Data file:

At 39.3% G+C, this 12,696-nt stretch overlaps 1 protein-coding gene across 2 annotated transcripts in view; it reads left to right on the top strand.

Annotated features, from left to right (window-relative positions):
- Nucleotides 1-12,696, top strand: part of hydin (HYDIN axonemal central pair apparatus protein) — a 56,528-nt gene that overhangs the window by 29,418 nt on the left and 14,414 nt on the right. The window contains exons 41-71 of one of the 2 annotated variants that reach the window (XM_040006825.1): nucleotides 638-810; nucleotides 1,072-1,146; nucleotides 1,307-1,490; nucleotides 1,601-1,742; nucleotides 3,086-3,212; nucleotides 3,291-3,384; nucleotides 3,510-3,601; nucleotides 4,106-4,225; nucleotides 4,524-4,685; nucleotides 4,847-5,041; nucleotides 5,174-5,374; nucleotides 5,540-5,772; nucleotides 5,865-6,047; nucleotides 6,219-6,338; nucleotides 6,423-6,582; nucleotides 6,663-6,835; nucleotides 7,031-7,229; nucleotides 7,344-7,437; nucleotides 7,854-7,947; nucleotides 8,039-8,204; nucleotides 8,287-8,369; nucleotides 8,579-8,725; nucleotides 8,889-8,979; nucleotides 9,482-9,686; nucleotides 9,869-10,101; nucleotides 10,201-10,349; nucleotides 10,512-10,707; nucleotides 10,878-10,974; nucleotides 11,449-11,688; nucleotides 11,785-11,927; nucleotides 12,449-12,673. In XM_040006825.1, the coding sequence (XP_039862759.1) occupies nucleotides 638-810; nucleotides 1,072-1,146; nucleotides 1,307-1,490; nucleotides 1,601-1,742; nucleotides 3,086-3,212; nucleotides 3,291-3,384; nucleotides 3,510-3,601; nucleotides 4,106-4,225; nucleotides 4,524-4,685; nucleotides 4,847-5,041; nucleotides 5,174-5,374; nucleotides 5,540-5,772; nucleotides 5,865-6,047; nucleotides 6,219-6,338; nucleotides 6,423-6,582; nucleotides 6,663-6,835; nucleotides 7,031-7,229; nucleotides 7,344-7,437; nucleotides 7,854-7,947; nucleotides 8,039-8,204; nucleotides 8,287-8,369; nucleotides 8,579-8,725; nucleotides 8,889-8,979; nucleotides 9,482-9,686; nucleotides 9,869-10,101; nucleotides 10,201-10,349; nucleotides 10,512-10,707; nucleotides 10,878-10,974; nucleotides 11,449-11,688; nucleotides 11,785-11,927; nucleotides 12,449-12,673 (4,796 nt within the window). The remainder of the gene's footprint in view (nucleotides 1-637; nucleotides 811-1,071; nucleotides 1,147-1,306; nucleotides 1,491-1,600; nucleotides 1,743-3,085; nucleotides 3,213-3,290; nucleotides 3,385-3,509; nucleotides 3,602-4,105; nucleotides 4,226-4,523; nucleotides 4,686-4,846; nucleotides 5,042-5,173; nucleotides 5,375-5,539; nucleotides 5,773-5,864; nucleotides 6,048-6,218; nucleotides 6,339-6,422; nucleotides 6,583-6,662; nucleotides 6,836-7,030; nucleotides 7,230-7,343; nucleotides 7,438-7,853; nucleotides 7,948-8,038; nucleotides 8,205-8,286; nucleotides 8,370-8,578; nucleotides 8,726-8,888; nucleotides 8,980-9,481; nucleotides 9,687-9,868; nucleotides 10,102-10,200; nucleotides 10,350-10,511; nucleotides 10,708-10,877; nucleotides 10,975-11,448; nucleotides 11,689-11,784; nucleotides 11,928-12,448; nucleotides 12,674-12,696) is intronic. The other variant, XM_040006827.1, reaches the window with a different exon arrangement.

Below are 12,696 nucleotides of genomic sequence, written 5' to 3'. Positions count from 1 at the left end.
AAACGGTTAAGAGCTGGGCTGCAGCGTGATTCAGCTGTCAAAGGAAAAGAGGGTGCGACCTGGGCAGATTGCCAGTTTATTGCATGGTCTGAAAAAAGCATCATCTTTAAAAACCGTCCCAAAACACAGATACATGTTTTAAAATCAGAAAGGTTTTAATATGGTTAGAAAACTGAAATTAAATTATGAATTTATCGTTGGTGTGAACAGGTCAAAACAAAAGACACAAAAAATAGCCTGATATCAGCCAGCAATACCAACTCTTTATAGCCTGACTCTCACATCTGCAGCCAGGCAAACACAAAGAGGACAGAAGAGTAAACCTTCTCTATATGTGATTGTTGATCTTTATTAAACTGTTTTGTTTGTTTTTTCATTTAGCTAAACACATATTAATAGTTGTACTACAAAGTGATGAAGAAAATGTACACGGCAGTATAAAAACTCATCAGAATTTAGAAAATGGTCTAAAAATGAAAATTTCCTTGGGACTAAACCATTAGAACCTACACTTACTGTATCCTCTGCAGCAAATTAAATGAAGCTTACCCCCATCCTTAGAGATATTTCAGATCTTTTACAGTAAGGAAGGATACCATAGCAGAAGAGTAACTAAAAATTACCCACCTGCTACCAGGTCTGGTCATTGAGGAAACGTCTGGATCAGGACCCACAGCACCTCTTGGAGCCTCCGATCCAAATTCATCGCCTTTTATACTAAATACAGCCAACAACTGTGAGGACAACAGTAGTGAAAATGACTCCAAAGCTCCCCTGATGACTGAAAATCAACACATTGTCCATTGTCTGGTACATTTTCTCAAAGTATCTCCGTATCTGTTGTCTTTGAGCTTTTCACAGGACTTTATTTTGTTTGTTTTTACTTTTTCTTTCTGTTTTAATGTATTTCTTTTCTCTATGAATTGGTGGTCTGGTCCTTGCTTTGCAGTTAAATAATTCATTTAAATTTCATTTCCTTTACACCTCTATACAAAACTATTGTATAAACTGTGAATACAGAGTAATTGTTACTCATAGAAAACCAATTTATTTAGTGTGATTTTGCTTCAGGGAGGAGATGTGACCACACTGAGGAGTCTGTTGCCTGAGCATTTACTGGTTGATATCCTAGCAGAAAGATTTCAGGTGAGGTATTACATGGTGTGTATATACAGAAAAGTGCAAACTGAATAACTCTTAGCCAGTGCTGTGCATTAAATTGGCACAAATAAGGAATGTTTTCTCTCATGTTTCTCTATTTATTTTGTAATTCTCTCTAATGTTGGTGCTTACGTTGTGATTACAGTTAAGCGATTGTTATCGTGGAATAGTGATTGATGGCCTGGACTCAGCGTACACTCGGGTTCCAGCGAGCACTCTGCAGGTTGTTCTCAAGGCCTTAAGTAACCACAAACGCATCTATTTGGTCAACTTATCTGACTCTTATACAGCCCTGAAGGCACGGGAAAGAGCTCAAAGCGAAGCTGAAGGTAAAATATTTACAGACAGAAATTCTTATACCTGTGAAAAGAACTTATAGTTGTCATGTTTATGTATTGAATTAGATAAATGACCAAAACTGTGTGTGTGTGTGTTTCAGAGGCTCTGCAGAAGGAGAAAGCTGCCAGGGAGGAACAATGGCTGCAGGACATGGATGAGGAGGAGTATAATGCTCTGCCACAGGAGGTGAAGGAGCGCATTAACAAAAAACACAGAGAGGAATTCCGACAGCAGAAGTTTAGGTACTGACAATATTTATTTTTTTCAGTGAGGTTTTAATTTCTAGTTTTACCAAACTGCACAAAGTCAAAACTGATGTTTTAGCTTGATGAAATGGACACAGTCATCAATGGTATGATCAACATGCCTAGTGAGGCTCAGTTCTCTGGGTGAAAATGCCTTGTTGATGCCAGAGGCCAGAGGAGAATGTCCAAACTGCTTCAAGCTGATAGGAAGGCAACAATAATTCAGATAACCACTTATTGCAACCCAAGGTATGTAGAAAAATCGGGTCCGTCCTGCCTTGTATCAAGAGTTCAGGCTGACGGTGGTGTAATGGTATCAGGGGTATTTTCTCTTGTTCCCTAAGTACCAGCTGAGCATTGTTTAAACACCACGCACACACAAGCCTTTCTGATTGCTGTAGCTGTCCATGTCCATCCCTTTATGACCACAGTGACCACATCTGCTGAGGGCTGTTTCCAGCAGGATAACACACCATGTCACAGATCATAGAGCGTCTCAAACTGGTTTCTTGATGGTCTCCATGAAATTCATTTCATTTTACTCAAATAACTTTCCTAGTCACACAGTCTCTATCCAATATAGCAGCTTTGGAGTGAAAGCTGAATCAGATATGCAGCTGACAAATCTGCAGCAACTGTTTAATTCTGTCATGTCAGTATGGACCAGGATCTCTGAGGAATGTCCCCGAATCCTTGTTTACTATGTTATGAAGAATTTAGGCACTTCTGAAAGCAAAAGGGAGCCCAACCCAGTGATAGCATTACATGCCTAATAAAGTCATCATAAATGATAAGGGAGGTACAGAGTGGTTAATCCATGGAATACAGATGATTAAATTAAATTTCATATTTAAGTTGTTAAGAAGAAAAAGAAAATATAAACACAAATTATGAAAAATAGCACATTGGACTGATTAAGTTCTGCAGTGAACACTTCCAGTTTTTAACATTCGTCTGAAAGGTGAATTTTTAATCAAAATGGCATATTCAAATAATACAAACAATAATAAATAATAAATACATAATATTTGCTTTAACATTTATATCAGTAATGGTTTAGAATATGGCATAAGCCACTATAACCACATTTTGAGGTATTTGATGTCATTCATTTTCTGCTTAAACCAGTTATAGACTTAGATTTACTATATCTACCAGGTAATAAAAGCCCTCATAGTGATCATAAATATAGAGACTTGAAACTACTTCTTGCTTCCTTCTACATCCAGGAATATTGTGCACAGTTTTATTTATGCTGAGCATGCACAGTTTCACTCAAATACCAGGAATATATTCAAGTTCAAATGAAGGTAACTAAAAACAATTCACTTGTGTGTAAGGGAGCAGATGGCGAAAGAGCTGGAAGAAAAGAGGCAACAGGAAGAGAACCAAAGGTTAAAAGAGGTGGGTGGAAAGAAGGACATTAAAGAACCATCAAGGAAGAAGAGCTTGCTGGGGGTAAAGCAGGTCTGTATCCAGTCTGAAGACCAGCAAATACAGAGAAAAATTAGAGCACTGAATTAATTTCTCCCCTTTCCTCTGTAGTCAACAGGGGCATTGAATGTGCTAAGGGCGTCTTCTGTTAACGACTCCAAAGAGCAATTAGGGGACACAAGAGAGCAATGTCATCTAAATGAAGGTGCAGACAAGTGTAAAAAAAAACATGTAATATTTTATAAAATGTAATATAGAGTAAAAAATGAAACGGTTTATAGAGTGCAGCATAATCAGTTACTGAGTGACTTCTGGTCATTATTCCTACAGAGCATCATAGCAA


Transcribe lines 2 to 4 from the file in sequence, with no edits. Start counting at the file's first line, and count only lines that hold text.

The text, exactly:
Annotated features, from left to right (window-relative positions):
- Nucleotides 1-12,696, top strand: part of hydin (HYDIN axonemal central pair apparatus protein) — a 56,528-nt gene that overhangs the window by 29,418 nt on the left and 14,414 nt on the right. The window contains exons 41-71 of one of the 2 annotated variants that reach the window (XM_040006825.1): nucleotides 638-810; nucleotides 1,072-1,146; nucleotides 1,307-1,490; nucleotides 1,601-1,742; nucleotides 3,086-3,212; nucleotides 3,291-3,384; nucleotides 3,510-3,601; nucleotides 4,106-4,225; nucleotides 4,524-4,685; nucleotides 4,847-5,041; nucleotides 5,174-5,374; nucleotides 5,540-5,772; nucleotides 5,865-6,047; nucleotides 6,219-6,338; nucleotides 6,423-6,582; nucleotides 6,663-6,835; nucleotides 7,031-7,229; nucleotides 7,344-7,437; nucleotides 7,854-7,947; nucleotides 8,039-8,204; nucleotides 8,287-8,369; nucleotides 8,579-8,725; nucleotides 8,889-8,979; nucleotides 9,482-9,686; nucleotides 9,869-10,101; nucleotides 10,201-10,349; nucleotides 10,512-10,707; nucleotides 10,878-10,974; nucleotides 11,449-11,688; nucleotides 11,785-11,927; nucleotides 12,449-12,673. In XM_040006825.1, the coding sequence (XP_039862759.1) occupies nucleotides 638-810; nucleotides 1,072-1,146; nucleotides 1,307-1,490; nucleotides 1,601-1,742; nucleotides 3,086-3,212; nucleotides 3,291-3,384; nucleotides 3,510-3,601; nucleotides 4,106-4,225; nucleotides 4,524-4,685; nucleotides 4,847-5,041; nucleotides 5,174-5,374; nucleotides 5,540-5,772; nucleotides 5,865-6,047; nucleotides 6,219-6,338; nucleotides 6,423-6,582; nucleotides 6,663-6,835; nucleotides 7,031-7,229; nucleotides 7,344-7,437; nucleotides 7,854-7,947; nucleotides 8,039-8,204; nucleotides 8,287-8,369; nucleotides 8,579-8,725; nucleotides 8,889-8,979; nucleotides 9,482-9,686; nucleotides 9,869-10,101; nucleotides 10,201-10,349; nucleotides 10,512-10,707; nucleotides 10,878-10,974; nucleotides 11,449-11,688; nucleotides 11,785-11,927; nucleotides 12,449-12,673 (4,796 nt within the window). The remainder of the gene's footprint in view (nucleotides 1-637; nucleotides 811-1,071; nucleotides 1,147-1,306; nucleotides 1,491-1,600; nucleotides 1,743-3,085; nucleotides 3,213-3,290; nucleotides 3,385-3,509; nucleotides 3,602-4,105; nucleotides 4,226-4,523; nucleotides 4,686-4,846; nucleotides 5,042-5,173; nucleotides 5,375-5,539; nucleotides 5,773-5,864; nucleotides 6,048-6,218; nucleotides 6,339-6,422; nucleotides 6,583-6,662; nucleotides 6,836-7,030; nucleotides 7,230-7,343; nucleotides 7,438-7,853; nucleotides 7,948-8,038; nucleotides 8,205-8,286; nucleotides 8,370-8,578; nucleotides 8,726-8,888; nucleotides 8,980-9,481; nucleotides 9,687-9,868; nucleotides 10,102-10,200; nucleotides 10,350-10,511; nucleotides 10,708-10,877; nucleotides 10,975-11,448; nucleotides 11,689-11,784; nucleotides 11,928-12,448; nucleotides 12,674-12,696) is intronic. The other variant, XM_040006827.1, reaches the window with a different exon arrangement.

Below are 12,696 nucleotides of genomic sequence, written 5' to 3'. Positions count from 1 at the left end.